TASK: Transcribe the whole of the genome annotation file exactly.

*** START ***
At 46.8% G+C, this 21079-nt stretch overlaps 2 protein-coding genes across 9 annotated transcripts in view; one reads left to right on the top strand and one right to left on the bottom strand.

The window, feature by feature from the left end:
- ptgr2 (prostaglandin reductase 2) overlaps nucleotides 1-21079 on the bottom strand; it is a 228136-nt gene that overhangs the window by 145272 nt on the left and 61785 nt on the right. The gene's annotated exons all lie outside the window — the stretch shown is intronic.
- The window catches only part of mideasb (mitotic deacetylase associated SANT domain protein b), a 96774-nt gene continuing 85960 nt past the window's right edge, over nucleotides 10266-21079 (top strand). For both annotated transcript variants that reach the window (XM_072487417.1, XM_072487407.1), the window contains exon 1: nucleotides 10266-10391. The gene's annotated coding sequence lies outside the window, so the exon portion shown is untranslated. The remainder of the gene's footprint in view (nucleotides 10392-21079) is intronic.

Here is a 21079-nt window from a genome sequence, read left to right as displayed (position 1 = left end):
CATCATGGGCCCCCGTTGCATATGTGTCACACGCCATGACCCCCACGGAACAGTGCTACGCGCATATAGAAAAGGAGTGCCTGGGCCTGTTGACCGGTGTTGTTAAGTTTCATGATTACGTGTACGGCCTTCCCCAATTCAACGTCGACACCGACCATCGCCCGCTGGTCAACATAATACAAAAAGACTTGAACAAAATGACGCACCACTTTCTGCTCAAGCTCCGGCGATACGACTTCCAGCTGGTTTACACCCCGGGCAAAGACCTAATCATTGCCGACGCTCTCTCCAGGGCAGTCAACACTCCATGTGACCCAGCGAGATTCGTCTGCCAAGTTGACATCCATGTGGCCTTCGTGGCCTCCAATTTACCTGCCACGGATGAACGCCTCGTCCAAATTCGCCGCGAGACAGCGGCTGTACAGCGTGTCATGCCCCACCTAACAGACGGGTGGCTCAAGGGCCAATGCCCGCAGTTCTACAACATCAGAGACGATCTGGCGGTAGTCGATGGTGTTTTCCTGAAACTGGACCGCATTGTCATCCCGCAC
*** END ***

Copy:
At 46.8% G+C, this 21079-nt stretch overlaps 2 protein-coding genes across 9 annotated transcripts in view; one reads left to right on the top strand and one right to left on the bottom strand.

The window, feature by feature from the left end:
- ptgr2 (prostaglandin reductase 2) overlaps nucleotides 1-21079 on the bottom strand; it is a 228136-nt gene that overhangs the window by 145272 nt on the left and 61785 nt on the right. The gene's annotated exons all lie outside the window — the stretch shown is intronic.
- The window catches only part of mideasb (mitotic deacetylase associated SANT domain protein b), a 96774-nt gene continuing 85960 nt past the window's right edge, over nucleotides 10266-21079 (top strand). For both annotated transcript variants that reach the window (XM_072487417.1, XM_072487407.1), the window contains exon 1: nucleotides 10266-10391. The gene's annotated coding sequence lies outside the window, so the exon portion shown is untranslated. The remainder of the gene's footprint in view (nucleotides 10392-21079) is intronic.

Here is a 21079-nt window from a genome sequence, read left to right as displayed (position 1 = left end):
CATCATGGGCCCCCGTTGCATATGTGTCACACGCCATGACCCCCACGGAACAGTGCTACGCGCATATAGAAAAGGAGTGCCTGGGCCTGTTGACCGGTGTTGTTAAGTTTCATGATTACGTGTACGGCCTTCCCCAATTCAACGTCGACACCGACCATCGCCCGCTGGTCAACATAATACAAAAAGACTTGAACAAAATGACGCACCACTTTCTGCTCAAGCTCCGGCGATACGACTTCCAGCTGGTTTACACCCCGGGCAAAGACCTAATCATTGCCGACGCTCTCTCCAGGGCAGTCAACACTCCATGTGACCCAGCGAGATTCGTCTGCCAAGTTGACATCCATGTGGCCTTCGTGGCCTCCAATTTACCTGCCACGGATGAACGCCTCGTCCAAATTCGCCGCGAGACAGCGGCTGTACAGCGTGTCATGCCCCACCTAACAGACGGGTGGCTCAAGGGCCAATGCCCGCAGTTCTACAACATCAGAGACGATCTGGCGGTAGTCGATGGTGTTTTCCTGAAACTGGACCGCATTGTCATCCCGCAC